It's why my partner and I are getting rid of all debt ASAP (c'mon, do you think Uncle W is going to pay the mortgage for you?). We've paid off the car (purchased in 2003), have no credit card debt, and are socking money away in various accounts (savings, IRAs, pension plans, etc). We've tried to drastically curtail spending on non-essentials (like eating out, catcha's, etc, not car pooling). If the crash comes, we should be OK. If it doesn't, we're way ahead financially.
BTW: The Canadians actually have a more sensible fiscal system, and progressive tax structure. They reward savings, and tax the hell out of consumption. So for example, buying groceries at the supermarket is taxed very low, while eating out will seriously cost you.
I also admire that their entire military budget for the upcoming 2007 FY is 15 billion CD.
But on spending--we have decided to discuss it, then wait, then wait some more. If we really need it, the product is usually cheaper for the wait, and if we don't, the impulse to buy has long passed.
There's so much in your original post that I'm not sure I can tackle it all, but you shouldn't be as panicky as you are.
A few quick things:
1. National debt as a percentage of GDP (which is what matters) is no worse than the early 90s or mid 50s. Balanced budgets are better, but we're not in some horrible situation. Plus, recent data suggest revenues are up and the projected deficits of the next few years are being revised downward.
2. Trade deficits are nothing to worry about. I have one with my local grocery store. Wyoming has one with California. We get lots of cheap goods, but the dollars we spend come back to us as investments in our financial and real assets. Current account deficits mean capital account surpluses. This is also why our low rate of household savings is not a huge deal - non-Americans are providing a ton of loanable funds by buying up our financial assets. And I don't care one bit who owns or makes the products I buy or the companies who make them. Citizens of the world, eh? And the trade deficit IS NOT A FORM OF DEBT.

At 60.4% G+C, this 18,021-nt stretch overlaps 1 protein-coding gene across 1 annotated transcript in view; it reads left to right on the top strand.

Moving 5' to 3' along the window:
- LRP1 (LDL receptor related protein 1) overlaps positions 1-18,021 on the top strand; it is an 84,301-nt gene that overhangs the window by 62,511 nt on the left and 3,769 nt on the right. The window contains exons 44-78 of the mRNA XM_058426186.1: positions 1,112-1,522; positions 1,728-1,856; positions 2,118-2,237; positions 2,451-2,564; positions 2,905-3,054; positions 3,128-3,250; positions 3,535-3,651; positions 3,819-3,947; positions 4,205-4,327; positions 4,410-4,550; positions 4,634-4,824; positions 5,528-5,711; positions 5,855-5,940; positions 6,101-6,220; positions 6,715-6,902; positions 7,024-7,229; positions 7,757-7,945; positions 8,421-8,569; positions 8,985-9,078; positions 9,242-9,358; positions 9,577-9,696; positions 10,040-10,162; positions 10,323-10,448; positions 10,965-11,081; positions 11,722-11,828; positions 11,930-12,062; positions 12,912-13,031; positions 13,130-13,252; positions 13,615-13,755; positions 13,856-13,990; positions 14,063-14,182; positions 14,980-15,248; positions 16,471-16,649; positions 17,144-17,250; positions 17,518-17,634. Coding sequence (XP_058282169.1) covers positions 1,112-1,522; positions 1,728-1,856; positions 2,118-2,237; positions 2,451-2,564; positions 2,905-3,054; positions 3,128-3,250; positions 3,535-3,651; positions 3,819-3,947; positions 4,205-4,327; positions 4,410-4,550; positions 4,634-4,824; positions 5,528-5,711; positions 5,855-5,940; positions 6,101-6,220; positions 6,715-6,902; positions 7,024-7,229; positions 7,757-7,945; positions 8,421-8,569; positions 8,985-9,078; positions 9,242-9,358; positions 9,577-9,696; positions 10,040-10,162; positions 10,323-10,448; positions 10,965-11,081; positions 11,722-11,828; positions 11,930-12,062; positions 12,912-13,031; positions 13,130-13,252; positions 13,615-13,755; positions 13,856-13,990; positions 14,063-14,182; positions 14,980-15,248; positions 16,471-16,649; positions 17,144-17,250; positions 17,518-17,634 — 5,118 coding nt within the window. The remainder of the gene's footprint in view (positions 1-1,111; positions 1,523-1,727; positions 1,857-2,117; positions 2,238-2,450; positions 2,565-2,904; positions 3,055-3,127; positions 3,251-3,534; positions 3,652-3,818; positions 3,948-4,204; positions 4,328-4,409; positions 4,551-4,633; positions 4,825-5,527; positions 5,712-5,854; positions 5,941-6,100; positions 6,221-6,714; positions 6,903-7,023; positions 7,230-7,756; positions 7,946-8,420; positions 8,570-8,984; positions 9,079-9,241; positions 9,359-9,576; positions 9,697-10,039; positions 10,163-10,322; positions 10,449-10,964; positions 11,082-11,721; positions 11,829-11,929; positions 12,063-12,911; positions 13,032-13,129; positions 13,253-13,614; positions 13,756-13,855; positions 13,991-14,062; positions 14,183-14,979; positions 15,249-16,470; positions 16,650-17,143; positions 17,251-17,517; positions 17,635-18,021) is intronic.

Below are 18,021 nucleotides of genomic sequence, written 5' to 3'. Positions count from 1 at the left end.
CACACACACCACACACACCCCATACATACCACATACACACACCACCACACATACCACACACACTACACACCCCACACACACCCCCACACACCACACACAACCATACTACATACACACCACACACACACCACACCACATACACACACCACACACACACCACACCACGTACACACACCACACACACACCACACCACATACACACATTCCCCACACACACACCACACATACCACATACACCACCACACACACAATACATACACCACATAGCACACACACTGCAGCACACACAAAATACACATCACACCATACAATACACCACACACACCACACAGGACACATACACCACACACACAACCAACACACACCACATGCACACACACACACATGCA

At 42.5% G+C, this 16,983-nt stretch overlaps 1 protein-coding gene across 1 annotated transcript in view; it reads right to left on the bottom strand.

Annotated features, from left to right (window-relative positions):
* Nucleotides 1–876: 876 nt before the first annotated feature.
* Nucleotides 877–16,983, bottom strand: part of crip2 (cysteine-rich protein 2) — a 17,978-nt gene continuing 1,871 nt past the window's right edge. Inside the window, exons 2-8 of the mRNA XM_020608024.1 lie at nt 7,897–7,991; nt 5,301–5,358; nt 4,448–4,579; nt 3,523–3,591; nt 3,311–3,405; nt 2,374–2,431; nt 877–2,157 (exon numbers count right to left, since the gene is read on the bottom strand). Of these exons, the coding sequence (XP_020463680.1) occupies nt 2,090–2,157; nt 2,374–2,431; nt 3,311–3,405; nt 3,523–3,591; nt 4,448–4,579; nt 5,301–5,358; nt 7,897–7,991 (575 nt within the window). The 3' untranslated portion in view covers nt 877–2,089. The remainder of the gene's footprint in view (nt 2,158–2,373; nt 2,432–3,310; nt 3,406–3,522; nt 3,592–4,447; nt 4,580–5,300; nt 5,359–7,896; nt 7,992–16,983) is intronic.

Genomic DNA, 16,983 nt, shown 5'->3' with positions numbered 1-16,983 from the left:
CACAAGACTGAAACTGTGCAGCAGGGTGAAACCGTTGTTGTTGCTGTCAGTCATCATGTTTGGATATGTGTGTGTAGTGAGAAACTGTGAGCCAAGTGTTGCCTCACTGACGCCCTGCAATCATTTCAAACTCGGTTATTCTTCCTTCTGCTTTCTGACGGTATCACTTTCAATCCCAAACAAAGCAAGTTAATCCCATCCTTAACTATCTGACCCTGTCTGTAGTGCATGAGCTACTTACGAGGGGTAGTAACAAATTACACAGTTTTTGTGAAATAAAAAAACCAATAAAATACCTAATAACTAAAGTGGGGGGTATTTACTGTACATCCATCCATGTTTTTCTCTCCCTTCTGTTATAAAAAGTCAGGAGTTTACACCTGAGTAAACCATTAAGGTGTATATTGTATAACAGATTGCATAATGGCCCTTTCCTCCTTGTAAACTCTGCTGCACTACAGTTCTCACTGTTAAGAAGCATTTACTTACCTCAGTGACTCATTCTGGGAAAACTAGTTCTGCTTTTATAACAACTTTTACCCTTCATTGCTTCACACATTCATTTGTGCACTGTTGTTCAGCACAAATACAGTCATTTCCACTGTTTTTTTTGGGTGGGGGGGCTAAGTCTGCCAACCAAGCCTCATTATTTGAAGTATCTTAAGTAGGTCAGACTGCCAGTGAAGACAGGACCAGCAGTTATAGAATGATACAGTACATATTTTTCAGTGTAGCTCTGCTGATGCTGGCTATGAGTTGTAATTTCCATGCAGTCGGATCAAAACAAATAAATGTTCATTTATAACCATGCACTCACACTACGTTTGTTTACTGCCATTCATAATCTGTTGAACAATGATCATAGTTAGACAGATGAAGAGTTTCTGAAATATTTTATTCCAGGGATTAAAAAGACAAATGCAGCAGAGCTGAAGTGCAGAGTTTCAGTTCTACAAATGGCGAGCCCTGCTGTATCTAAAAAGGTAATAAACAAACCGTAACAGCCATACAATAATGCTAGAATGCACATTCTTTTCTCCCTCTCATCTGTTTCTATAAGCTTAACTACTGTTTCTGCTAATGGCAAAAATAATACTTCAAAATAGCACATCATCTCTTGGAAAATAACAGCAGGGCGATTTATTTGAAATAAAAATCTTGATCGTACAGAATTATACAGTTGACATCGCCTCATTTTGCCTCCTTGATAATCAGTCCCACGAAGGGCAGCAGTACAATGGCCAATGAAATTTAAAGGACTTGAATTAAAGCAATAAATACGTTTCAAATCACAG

3. Yes, rising interest rates hurt ARMs and borrowers, but they also help lenders and those invested in various finanical assets. Including all of us with retirement plans. Again, it would be better if we had less debt, but we're not at a panic point.
4. The data on real wages is not as clear as you make it seem. First of all, if you talk about real *compensation* rather than just wages, it is climbing. There are all kinds of non-wage compensation that people get (like the value of health care) and the total package has increased over the last however-many years. Add to that that the traditional measures of inflation overstate the actual impact it has on most people by not capturing rapidly falling prices in several sectors and by not accounting for substitution, and you have a better picture.
If you look in terms of consumption data, poor and middle class Americans have never lived better. The average poor US household is more likely to have a whole variety of consumer items than the average US household overall did 20 or 30 years ago. I'm happy to provide the data if you wish. This all suggests that the real value of those wages that people are earning is growing because it sure is enabling them to buy more stuff.
5. Finally, the data on income inequality is a more complicated story too. Income mobility is much greater than people believe - that is, it's a lot easier for poor folks to get out of poverty than most people think. For example of 20% of poorest households in 1976, only 5% were still poor in 1991. Recent data isn't quite as impressive, but it's still close.
There's plenty to worry about with this administration, including its problematic economic policies, but we are not at the panic point yet.
Take a vacation. ;)
On the bright side, even though the US may not make TVs or shoes or many tangible things anymore, we're still really good at making software and movies and new medicines. Yes, intellectual property can be pirated, but it's a major source of value, and a sustainable one.
But I disagree with Steve's cheery assessment that the cost of overall compensation packages is going up. I'll certainly believe that's true on average, but I bet it's because of the healthcare bureaucracy, not because workers actually experience better benefits. Most of the people at the very very bottom - minimum wage workers - don't get any benefits at all anyway.